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Letter: Reinsurance regs require a global approach


TO THE EDITOR: The 2006 National Assn. of Insurance Commissioners Winter National Meeting was a significant milestone in the longstanding discussion of reinsurance collateral requirements in the United States.

The reinsurance regulatory reform, based upon the proposed Reinsurance Evaluation Office, will bring significant changes to the current reinsurance regulatory system in the United States. More importantly, in the discussion, several commissioners addressed the necessity of globalization of U.S. insurance regulation.

Unfortunately, the protective position also stood out. The phrase "licensing value" raised doubts about the current strategic position of the U.S. insurance industry on trade liberalization. Indeed, to obtain an "entrance ticket" to markets is quite hard work. High costs and possibly a lot of time are needed to enter to new markets. In this way, a license might have great value.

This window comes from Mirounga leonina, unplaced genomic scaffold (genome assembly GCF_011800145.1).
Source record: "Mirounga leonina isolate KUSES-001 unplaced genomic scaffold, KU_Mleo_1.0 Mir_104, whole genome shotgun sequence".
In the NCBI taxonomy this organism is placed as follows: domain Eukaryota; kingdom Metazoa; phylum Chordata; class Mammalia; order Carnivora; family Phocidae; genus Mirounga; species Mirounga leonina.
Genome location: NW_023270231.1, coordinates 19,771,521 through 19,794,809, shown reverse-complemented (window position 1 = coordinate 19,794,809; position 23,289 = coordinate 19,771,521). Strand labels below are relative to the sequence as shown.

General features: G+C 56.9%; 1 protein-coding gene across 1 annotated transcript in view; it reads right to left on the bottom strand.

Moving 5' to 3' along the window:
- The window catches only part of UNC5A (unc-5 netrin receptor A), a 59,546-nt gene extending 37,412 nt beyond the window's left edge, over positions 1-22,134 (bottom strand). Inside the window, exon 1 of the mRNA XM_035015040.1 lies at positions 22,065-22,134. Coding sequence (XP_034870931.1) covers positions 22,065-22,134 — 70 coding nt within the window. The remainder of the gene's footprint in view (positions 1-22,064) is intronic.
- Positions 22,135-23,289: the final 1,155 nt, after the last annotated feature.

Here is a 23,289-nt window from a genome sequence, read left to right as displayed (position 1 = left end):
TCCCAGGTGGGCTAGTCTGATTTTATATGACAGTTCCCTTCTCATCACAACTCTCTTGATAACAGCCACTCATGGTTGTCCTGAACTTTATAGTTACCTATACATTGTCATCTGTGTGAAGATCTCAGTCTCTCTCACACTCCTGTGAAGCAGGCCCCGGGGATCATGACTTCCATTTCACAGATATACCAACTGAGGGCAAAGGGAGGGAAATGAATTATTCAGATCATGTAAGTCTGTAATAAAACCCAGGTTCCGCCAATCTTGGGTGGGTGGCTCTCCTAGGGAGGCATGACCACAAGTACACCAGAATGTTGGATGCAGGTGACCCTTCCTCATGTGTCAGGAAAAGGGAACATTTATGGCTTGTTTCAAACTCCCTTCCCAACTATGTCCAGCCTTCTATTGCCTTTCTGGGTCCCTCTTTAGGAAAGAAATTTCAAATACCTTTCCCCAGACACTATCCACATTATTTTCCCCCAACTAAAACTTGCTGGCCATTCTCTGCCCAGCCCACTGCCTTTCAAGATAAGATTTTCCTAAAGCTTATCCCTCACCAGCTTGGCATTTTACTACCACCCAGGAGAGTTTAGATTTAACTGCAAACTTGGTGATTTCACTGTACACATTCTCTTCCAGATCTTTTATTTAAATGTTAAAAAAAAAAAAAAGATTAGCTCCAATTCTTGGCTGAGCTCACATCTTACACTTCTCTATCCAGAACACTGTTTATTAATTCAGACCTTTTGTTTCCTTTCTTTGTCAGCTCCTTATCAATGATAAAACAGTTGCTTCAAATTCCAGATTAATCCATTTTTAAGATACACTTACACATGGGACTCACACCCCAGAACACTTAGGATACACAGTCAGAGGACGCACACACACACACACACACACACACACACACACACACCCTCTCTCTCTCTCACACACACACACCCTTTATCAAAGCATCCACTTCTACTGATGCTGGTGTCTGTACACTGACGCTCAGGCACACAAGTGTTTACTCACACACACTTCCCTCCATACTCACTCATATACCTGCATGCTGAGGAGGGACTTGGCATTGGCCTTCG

However, as prescribed in the General Agreement on Trade in Services "Understanding on Commitments in Financial Services," reinsurance cross-border transactions should be basically free.

From the viewpoint of real reinsurance business transactions, U.S. reinsurers make a large profit from cross-border reinsurance transactions.

In transactions between the United States and Japan, insurers in the United States "sold" $2.35 billion in reinsurance premiums but "purchased" only $311 million from Japan.

This way, U.S. reinsurers enjoy benefits from other countries with no financial restriction such as collateralization. In addition, they require some countries to open up reinsurance markets.

The ongoing discussion is a step toward the realization of reform. A number of new commissioners will engage in the discussion and they have to maintain the momentum of regulatory change, so I hope there will be notable results from the next NAIC National Meeting starting March 10.

Mamoru Otsubo


General Insurance Assn.